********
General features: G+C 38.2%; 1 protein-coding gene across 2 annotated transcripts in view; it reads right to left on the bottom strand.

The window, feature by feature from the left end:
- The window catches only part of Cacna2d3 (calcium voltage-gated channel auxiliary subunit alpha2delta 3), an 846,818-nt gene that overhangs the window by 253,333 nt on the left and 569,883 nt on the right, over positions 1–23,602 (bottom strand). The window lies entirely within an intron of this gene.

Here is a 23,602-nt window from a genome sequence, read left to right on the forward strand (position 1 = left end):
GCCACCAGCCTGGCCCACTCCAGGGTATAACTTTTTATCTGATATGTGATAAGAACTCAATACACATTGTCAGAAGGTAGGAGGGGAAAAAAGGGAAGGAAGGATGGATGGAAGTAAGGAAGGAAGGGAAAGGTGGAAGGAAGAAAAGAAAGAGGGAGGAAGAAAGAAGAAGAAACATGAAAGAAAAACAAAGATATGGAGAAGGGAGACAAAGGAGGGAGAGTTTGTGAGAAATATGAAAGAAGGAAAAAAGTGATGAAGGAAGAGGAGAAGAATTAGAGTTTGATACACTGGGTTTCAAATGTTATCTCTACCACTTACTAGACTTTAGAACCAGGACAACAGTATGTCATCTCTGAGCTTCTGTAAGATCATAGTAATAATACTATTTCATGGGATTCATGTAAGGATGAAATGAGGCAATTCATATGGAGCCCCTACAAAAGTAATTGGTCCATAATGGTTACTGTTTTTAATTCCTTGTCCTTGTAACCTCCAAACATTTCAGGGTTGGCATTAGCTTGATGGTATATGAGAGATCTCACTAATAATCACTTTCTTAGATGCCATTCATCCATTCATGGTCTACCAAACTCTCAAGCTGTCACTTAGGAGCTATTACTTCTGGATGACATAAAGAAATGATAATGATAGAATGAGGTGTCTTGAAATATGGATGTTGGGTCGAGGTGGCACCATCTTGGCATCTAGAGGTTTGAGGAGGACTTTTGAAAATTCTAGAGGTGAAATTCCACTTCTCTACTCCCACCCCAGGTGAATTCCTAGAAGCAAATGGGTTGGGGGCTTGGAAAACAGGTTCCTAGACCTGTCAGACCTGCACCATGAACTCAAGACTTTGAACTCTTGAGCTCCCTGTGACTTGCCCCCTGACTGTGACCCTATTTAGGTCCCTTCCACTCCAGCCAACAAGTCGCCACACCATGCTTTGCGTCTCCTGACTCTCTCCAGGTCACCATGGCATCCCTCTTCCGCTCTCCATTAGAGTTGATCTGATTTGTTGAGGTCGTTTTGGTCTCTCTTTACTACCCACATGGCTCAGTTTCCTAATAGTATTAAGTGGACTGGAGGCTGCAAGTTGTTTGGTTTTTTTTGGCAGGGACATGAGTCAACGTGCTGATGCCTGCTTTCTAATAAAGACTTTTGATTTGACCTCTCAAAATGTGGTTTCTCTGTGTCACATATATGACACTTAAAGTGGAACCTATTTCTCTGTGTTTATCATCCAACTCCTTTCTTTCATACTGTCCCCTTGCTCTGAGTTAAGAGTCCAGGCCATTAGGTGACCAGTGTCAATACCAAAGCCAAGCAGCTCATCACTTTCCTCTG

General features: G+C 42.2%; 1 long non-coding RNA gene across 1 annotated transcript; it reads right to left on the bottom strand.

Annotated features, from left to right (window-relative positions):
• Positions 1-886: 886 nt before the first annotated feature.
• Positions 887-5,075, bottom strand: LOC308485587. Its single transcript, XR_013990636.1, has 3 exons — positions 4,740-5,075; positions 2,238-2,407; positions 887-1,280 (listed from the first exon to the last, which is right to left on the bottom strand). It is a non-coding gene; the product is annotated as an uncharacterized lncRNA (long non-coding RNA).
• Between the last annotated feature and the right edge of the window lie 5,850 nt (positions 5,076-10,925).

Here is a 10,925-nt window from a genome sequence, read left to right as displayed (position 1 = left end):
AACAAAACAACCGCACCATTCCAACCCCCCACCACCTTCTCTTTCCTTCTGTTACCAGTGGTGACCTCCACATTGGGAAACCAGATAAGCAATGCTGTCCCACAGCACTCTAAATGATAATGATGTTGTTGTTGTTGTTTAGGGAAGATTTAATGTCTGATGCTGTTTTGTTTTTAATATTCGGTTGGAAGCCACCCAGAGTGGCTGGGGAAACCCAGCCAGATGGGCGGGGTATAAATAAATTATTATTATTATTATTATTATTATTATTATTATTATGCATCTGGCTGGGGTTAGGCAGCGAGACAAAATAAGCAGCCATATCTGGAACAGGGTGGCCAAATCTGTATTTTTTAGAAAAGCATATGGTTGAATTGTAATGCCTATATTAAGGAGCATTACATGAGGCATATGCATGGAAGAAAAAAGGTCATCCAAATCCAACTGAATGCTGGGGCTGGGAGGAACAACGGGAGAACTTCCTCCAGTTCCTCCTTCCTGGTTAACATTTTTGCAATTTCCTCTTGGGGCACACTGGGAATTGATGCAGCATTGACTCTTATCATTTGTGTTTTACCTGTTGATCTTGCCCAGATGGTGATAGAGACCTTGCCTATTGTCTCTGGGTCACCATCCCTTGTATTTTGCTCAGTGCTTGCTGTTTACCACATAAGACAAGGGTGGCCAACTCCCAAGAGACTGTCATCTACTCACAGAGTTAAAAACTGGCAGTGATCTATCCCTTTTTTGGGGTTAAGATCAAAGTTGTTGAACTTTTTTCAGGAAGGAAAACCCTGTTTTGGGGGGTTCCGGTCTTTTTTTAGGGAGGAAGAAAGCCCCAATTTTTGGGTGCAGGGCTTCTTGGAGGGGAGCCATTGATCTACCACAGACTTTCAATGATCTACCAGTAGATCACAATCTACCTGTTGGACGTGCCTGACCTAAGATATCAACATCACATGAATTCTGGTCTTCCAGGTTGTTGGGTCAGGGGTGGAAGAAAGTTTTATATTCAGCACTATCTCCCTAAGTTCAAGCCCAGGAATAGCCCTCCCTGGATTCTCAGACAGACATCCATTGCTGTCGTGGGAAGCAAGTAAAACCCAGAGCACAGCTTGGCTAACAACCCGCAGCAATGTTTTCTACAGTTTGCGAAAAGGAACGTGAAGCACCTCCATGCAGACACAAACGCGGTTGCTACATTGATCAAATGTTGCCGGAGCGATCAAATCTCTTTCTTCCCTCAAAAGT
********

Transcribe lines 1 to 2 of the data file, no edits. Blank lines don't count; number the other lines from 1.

General features: G+C 38.2%; 1 protein-coding gene across 2 annotated transcripts in view; it reads right to left on the bottom strand.

The window, feature by feature from the left end: